Why do We Need Scrum Epics in Software Development?
In Scrum, project work is broken down into smaller parts. We know them as user stories. However, the project items can take other forms, for example, epics, that must be turned into user stories.
Breaking the project work into user stories provides high-level details around the desired functionality for a specific user. They are written by product owners and are completed in repeated cycles, known as Sprints.
In an ideal Scrum world, quality user stories meet the criteria according to the INVEST acronym, defined by Bill Wake:
- Independent from other user stories
- Negotiable that means flexible and able to be adjusted
- Valuable is about meeting needs
- Estimable in terms of time/complexity
- Small to be completed within a Sprint
- Testable means they can be verified by meeting criteria
Product owners should evaluate against these criteria when writing user stories. If all criteria are met, they are confirmed as user stories. If they do not meet the estimable criteria, they are considered epics.
The roots of epics come from the book “User Stories Applied For Agile Software Development” presented by Mike Cohn in 2004.
What is an epic in the Agile Scrum methodology?
An epic can be recognized as a big set of work with one common objective. This can be a feature, a business requirement or a customer request.
Concerning a product backlog, it’s a placeholder for a required feature with lines of description.
Epics tell compactly about final output of user needs.
Let’s say any epic is a book where user stories are its’ chapters.
Epics in the very beginning may not contain all the details that teams need, user stories define these details. Usually, a team needs one Sprint to complete an epic.
How are epics used in Agile?
User stories and epics are Agile artifacts that classify the amount of work. As it was mentioned, there is a common practice in many companies that means each of the bigger customer requests, feature, or requirement is considered an epic.
In some companies, for complex projects, where multiple focus areas need to be covered by many Scrum teams.
Epics are created by PM teams for different focus areas and all requirements in form of user stories are mapped to that focus area of epic. It simplifies tracking of the specific work area of a project.
It seems easy: if you have more than 5 user stories, then create an epic and add all these user stories to that epic.
How do we track epics?
Using epics is good for tracking complex feature progress. Epic may hold multiple user stories that are focused on a specific scope. As epic is just a placeholder, then user stories from an epic can be spanned across multiple projects.
The reasons your backlog items might be epics
Of course, stories seem small and clear but large and ambiguous of them are actually epics.
Many people think that epics are just large stories, but they should be defined as backlog items that can’t be agreed to by the team. It means that planning is based on the agreement but not the size.
Team members can not agree on a backlog item for a variety of reasons. There are core reasons a backlog item may be an epic:
- Complex. It’s when an item is too complex to be understood and to be agreed.
- Unknown. it is when nobody in a team knows enough about the item.
- Risky. It’s about too many unknowns. It’s too risky to agree to this item without further investigation or a mitigation strategy.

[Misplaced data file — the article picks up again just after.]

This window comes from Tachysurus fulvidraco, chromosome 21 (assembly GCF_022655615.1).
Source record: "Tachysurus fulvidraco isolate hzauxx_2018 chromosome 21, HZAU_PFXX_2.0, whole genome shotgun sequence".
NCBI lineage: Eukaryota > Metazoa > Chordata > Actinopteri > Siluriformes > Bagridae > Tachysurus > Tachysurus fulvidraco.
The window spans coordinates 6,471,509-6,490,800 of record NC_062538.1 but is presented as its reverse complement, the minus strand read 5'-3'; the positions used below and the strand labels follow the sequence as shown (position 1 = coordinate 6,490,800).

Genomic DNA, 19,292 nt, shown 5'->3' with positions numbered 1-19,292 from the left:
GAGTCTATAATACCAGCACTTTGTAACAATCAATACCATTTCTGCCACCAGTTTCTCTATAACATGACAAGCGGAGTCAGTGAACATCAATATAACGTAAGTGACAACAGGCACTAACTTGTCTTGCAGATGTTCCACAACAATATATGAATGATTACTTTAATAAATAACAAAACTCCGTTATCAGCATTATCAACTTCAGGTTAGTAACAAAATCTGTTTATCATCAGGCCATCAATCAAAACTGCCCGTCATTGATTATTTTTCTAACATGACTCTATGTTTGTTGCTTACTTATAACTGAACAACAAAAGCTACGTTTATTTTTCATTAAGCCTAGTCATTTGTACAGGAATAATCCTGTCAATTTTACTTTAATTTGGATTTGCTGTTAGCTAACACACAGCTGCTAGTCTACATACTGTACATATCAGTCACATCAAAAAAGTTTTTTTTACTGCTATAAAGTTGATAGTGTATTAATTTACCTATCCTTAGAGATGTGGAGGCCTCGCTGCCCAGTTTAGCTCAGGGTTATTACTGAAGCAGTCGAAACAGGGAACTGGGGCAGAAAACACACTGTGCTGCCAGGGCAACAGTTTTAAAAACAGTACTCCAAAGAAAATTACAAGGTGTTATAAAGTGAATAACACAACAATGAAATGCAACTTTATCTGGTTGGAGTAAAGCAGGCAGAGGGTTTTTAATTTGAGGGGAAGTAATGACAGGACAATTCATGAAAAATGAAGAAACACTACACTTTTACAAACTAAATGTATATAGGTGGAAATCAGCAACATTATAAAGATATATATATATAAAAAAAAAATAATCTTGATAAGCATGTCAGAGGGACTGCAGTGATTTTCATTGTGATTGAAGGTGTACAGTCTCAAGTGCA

- Big. It’s too big to do in one Sprint, even if this item is well understood.
Epics help to track large ideas in a product backlog without the need to overpopulate it with multiple items. They allow establishing a hierarchy for the backlog items where the epic represents the original idea often closely related to a particular outcome.
The concept of themes is also used for grouping user stories with the same topic. Themes are frequently used to group user stories that were identified separately together. They can be used as a decision filter of sorts to decide what user stories to group into a particular sprint or delivery.
In a backlog hierarchy, themes are typically not used as a level.
The opportunity to choose among stories, tasks, and epics give flexibility to an Agile team. However, do not think that you must use epics and tasks. Sometimes if stories are decomposed into smaller stories, each stands on its own and there is no need for hierarchy.
This view of the epics above demonstrates the priority and estimates and owner of each of the user stories. You may use Burndown charts to visualize epics. They keep the Stakeholders informed and make the development team motivated.
The Hygger Burndown chart shows how much progress the team makes as well as where work was added or removed by the product owner.
You may also track the development stage of your idea with the help of the Push option. Using it, you’ll be able to send a task from your backlog board to Sprint/Kanban board for its implementation with a help of a task link. The pushed task is linked to the original one from a backlog board, that shows you its development status.
The pushed items will be automatically synchronized. Once a pushed task is completed and moved to the Done column, its parent task will be automatically moved to Done column on a Backlog board. You can push several tasks to different boards at the same time.
Let’s say, you have created an Epic and split it into several tasks. Some of them can be pushed to a Sprint board, some to a Kanban board. You’ll see the cross-links in a parent and copied tasks after the push. It’ll help you to track the status of the epic and subtasks.
As you can see, Scrum epics are really helpful. Having epics, you can divide them into multiple stories like handling dashboard, search, and reports.
It will bring the size of the story manageable to implement within the quarter of the Sprint.